Plaintiff commenced selling and distributing appliances immediately after he and Morrison had settled the terms governing the conduct of the parties and was given a desk in the North Chicago factory. He continued to distribute the products of the defendant corporation when they were available from 1940 to 1953.

Plaintiff's allocation of the appliances during the war years, 1940 to 1945, was limited, and his orders far exceeded his supply. During the years 1945 to 1950, plaintiff continued to distribute the appliances and was the distributor of the company's products in the foreign market. In the fall of 1951, Ben G. Sanderson, Sales Manager of the defendant corporation, phoned plaintiff to say that he wanted to withdraw Canada from the plaintiff's territory. Plaintiff consented to this withdrawal of Canada from his territory on the basis of being promised by Sanderson he would be given preferential rights to distribute air conditioners, which were to be manufactured by defendant, in tropical and subtropical regions.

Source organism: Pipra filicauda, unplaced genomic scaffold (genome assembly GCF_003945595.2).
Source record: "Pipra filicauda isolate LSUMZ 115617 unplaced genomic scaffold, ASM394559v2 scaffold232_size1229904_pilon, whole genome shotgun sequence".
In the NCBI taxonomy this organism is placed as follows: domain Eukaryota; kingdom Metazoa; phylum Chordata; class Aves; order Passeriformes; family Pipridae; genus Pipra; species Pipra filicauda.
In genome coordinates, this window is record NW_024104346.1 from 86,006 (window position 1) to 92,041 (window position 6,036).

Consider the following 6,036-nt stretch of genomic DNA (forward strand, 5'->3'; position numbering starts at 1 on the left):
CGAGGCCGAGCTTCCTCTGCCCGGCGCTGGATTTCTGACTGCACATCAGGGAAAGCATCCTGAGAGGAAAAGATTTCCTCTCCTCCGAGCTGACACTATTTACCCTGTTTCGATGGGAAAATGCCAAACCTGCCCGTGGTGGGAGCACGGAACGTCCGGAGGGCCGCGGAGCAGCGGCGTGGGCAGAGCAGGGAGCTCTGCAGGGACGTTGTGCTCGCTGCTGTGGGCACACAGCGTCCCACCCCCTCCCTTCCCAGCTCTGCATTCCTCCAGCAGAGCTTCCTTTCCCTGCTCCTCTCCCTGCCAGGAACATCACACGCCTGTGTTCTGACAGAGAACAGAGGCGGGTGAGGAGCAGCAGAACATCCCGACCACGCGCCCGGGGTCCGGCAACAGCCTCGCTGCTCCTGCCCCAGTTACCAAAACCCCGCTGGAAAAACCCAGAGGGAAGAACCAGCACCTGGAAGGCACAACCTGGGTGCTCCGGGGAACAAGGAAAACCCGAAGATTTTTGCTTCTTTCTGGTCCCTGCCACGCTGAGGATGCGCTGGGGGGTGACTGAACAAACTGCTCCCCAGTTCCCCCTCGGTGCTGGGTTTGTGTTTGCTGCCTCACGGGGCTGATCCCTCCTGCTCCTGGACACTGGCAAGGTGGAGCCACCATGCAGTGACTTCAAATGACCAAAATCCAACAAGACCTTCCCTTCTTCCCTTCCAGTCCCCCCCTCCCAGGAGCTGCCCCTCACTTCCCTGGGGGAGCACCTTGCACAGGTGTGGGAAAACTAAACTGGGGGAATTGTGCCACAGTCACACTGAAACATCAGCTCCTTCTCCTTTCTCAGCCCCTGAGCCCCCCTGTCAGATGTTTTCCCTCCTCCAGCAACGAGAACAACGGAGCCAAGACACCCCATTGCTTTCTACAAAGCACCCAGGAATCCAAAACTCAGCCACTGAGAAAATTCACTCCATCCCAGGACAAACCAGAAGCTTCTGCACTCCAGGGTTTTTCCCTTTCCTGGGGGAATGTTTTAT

In the fall of 1952, a domestic distributor of the defendant corporation, known as Radio City Distributing Company, of Dallas, Texas, sold a one-half carload of Deepfreeze freezers and refrigerators to Jose R. Santos, an appliance dealer in Monterrey, Mexico. At the direction of said Radio City Distributing Company, the defendant corporation caused the shipment of these appliances to Laredo, Texas, for transportation across the border. In the early part of 1953, one Joe Davis, District Manager of the defendant corporation in Texas, made arrangements with the same Jose R. Santos, the former customer of Radio City Distributing Company, to act as distributor for the defendant corporation in Mexico and sold a quantity of appliances to him for resale in Mexico.